• Inequality > GINI index: Gini index measures the extent to which the distribution of income (or, in some cases, consumption expenditure) among individuals or households within an economy deviates from a perfectly equal distribution. A Lorenz curve plots the cumulative percentages of total income received against the cumulative number of recipients, starting with the poorest individual or household. The Gini index measures the area between the Lorenz curve and a hypothetical line of absolute equality, expressed as a percentage of the maximum area under the line. Thus a Gini index of 0 represents perfect equality, while an index of 100 implies perfect inequality."
  • Inflation: Consumer price index reflects changes in the cost to the average consumer of acquiring a basket of goods and services that may be fixed or changed at specified intervals, such as yearly. The Laspeyres formula is generally used."
  • Inflation rate > Consumer prices: This entry furnishes the annual percent change in consumer prices compared with the previous year's consumer prices.
  • International tourism > Receipts > Current US$ > Per $ GDP: International tourism receipts are expenditures by international inbound visitors, including payments to national carriers for international transport. These receipts should include any other prepayment made for goods or services received in the destination country. They also may include receipts from same-day visitors, except in cases where these are so important as to justify a separate classification. Data are in current U.S. dollars. Per $ GDP figures expressed per 1,000 $ gross domestic product.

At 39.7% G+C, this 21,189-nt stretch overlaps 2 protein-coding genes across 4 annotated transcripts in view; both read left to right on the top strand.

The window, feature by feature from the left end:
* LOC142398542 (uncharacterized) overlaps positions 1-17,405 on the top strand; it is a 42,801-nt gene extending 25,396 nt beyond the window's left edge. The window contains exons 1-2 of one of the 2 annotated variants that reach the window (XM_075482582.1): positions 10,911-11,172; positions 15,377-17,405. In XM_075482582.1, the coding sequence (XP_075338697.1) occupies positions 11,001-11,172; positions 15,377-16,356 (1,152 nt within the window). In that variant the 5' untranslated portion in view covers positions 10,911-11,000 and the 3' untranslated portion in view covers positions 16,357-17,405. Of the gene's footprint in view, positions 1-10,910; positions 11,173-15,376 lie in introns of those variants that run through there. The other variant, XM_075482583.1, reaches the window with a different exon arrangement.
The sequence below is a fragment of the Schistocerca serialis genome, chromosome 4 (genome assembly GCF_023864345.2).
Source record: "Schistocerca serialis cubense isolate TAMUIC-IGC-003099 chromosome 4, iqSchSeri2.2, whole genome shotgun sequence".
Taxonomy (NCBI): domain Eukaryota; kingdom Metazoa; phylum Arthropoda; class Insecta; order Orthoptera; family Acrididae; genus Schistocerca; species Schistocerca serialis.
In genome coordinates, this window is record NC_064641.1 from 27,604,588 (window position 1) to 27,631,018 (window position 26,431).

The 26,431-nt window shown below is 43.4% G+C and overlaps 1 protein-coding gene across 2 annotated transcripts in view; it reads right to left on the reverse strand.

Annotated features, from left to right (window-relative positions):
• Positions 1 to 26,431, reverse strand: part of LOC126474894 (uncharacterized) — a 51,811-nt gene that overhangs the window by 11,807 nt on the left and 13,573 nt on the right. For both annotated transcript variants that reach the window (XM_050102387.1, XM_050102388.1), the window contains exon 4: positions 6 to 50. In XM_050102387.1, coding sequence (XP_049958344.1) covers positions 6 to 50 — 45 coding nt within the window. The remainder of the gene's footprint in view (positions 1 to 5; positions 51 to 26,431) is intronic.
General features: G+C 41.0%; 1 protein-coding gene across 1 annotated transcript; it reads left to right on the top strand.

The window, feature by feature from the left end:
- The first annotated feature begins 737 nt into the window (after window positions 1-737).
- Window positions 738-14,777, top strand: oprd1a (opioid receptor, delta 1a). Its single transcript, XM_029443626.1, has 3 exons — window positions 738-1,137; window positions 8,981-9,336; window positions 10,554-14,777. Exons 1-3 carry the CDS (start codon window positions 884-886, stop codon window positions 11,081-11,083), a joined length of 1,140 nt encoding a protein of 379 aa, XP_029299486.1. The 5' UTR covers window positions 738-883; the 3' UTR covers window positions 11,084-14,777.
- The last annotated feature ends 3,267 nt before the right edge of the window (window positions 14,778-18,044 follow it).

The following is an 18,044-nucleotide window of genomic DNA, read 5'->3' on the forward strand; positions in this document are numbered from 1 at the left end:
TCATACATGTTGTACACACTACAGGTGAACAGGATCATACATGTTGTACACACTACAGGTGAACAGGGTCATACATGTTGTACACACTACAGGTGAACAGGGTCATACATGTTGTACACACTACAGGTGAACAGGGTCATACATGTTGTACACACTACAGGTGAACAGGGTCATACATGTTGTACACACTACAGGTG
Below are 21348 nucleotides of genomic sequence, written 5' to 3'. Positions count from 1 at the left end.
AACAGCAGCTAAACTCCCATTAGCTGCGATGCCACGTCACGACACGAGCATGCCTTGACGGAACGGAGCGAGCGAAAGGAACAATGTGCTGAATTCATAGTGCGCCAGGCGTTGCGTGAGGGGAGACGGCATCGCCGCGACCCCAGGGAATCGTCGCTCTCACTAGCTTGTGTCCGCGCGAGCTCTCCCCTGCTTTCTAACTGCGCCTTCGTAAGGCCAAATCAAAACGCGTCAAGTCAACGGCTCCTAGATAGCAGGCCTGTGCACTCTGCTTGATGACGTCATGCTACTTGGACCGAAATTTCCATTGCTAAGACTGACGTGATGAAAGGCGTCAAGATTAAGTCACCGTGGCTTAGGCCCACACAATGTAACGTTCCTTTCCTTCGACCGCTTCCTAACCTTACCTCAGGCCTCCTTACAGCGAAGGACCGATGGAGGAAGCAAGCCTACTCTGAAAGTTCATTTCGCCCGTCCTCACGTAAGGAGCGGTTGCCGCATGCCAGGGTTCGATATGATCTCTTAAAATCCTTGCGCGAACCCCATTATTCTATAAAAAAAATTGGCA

• Labor force: This entry contains the total labor force figure.
  • Money and quasi money > M2 > Current LCU: Money and quasi money comprise the sum of currency outside banks, demand deposits other than those of the central government, and the time, savings, and foreign currency deposits of resident sectors other than the central government. This definition of money supply is frequently called M2; it corresponds to lines 34 and 35 in the International Monetary Fund's (IMF) International Financial Statistics (IFS). Data are in current local currency.
  • New businesses registered > Number > Per capita: New businesses registered are the number of new firms, defined as firms registered in the current year of reporting." Per capita figures expressed per 1,000 population.
  • Population below median income > Per $ GDP: Population living below 50% of median income (%) Per $ GDP figures expressed per $10 million of Gross Domestic Product.